The premise of HBO's new miniseries The Plot Against America is an alternate history imagining what would happen if Charles Lindbergh, the famed pilot and Nazi sympathizer, defeated Franklin D. Roosevelt in 1940 to become President of the United States. In the series, he uses his celebrity and an "America First" isolationist platform to rise to the most powerful office in the country, emboldening anti-Semites, xenophobes, and fascists. Jewish graves are desecrated, synagogues are burned, moderates cower and appease the powerful, and innocent families live in fear of deportation and being separated from their loved ones.
If this all sounds familiar, no shit—it could be a description of present-day America. Showrunner David Simon (The Wire, Treme, and The Deuce) and producer Ed Burns know this, which is why they decided to adapt Philip Roth's 2004 novel of the same name in 2020. HBO originally approached Simon to make the show a year after Obama's reelection, but he brushed off the idea, saying, "You're nuts. The country's going the other way… It's a nice artifact, but why would anyone make this now?" Donald Trump's election in 2016 changed Simon's mind. He recently told the Television Critics Association, "Anti-Semitism is resurgent in America, and great effort is being made to define people as 'less American.' The rise of xenophobia and fear of the other, that’s the reason this got made. The piece is incredibly relevant."
Roth's original work wasn't intended as a warning. The late author told The New Yorker in 2017, "I was just trying to imagine what it would have been like for a Jewish family like mine, in a Jewish community like Newark, had something even faintly like Nazi anti-Semitism befallen us in 1940… I wanted to imagine how we would have fared."
Though it's impossible to ignore the timely parallels from Roth's story in Simon's adaption, the six-episode series finds its power by grounding its ambitious narrative in its protagonists: the Levin family. Where other alternate-history TV shows like The Man In The High Castle and The Handmaid's Tale tackle authoritarianism with action-packed set-pieces, and violence that can verge on torture porn, The Plot Against America finds its terror of creeping fascism in the domestic and mundane.
The Levins—who in the novel were called the Roths, based on the author's own family—are a Jewish family who live a middle-class lifestyle in Newark. Patriarch Herman (Morgan Spector) is a Eugene Debs-loving FDR democrat and life insurance salesman, and his wife Bess (Zoe Kazan) is the strong and supportive mother to children Philip (Marriage Story standout Azhy Robertson) and Sandy (Caleb Malis). They each cope with Lindbergh's political ascent, and the wave of anti-Semitism from his supporters, in increasingly different ways: Philip starts having nightmares; Sandy is surprisingly receptive to Lindbergh's message; rightfully terrified Bess aims to immediately flee to Canada; and Herman tries to keep the family in America, still believing in the country's ideals.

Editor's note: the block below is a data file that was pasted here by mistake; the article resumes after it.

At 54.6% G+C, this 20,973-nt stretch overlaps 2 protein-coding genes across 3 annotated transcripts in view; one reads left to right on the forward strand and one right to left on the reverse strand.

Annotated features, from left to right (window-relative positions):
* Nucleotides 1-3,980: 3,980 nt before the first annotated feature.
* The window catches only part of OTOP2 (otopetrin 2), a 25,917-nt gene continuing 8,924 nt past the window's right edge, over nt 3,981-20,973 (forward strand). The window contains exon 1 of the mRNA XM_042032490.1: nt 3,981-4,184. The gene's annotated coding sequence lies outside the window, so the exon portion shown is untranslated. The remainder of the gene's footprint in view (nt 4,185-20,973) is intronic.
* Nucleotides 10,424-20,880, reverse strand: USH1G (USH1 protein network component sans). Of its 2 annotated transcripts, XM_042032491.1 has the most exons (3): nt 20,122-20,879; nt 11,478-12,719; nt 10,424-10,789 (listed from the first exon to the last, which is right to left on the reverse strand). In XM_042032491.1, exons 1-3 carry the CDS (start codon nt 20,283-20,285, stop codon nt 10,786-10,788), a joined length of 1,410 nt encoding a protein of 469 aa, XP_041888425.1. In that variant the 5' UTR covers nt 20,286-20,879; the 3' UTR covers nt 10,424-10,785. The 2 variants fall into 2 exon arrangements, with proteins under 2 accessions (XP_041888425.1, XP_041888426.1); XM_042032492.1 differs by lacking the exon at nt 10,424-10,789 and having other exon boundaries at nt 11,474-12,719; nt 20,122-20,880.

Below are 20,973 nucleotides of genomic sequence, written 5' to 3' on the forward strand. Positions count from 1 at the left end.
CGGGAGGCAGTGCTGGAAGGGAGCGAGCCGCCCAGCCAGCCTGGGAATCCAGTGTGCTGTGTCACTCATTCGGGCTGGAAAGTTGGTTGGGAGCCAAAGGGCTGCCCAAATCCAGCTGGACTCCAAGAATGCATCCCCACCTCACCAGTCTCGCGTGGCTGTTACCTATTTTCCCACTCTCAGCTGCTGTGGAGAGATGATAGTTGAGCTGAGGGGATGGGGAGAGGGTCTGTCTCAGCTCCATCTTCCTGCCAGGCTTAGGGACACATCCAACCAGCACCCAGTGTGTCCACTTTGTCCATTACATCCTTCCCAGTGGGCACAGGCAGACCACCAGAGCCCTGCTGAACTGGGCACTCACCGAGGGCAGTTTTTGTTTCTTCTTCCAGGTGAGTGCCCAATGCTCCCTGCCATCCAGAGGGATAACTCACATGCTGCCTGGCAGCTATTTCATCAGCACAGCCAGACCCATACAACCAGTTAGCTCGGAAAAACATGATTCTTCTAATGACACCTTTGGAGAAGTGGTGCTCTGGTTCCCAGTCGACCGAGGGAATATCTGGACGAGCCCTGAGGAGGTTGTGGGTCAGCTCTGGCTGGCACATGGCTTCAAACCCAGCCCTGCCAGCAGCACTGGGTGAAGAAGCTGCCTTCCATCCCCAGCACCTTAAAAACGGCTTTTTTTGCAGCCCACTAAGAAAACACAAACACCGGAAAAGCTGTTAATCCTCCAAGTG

Simon is especially adept at showing the subtle ways a dangerous ideology can tear apart families. After the U.S. signs a peace treaty with the Third Reich, Herman's live-in nephew Alvin (Anthony Boyle) goes to Canada to go to war against the Nazis, while Bess' gullible naif sister Evelyn (Winona Ryder) embraces the Lindbergh administration because she's dating the right-wing Southerner Rabbi Lionel Bengelsdorf (John Turturro). Due to his prominent political support, Lindbergh taps Bengelsdorf to head the Orwellian "Office of American Absorption" which first voluntarily sends Jewish teenagers, like Sandy Levin, to be Americanized by living on farms in the south and Midwest. (It goes without saying that these programs become less voluntary for minorities as the fascist leader becomes emboldened.)
The Plot Against America is terrifying because it magnifies the human stakes, finding its horror not entirely in Lindbergh and the fascists' awful policies, but in the Levins' helplessness when they realize how bad it's truly getting. An early episode finds Herman bemoaning Lindbergh's rise in the Republican party: “This is how it starts, with everyone thinking they can work with the guy. Like Hitler, everyone believes he doesn’t mean what he says.”
It's easy to draw parallels to one-time Trump supporters like Anthony Scaramucci who once said of the President: "don’t take him literally, take him symbolically." But unlike Lindbergh, Trump was never a galvanizing American figure: A stint as the boss from The Apprentice in the early 2000s is far less inspiring than when the Spirit of St. Louis made its first trans-continental flight in 1927.
Because Lindbergh is such a beloved historical figure, The Plot Against America details fascism that's harder to fight. With the tenuous present moment—which Roth couldn't have predicted when he wrote his novel—this miniseries goes even darker than its source material.
The Plot Against America airs March 16 on HBO.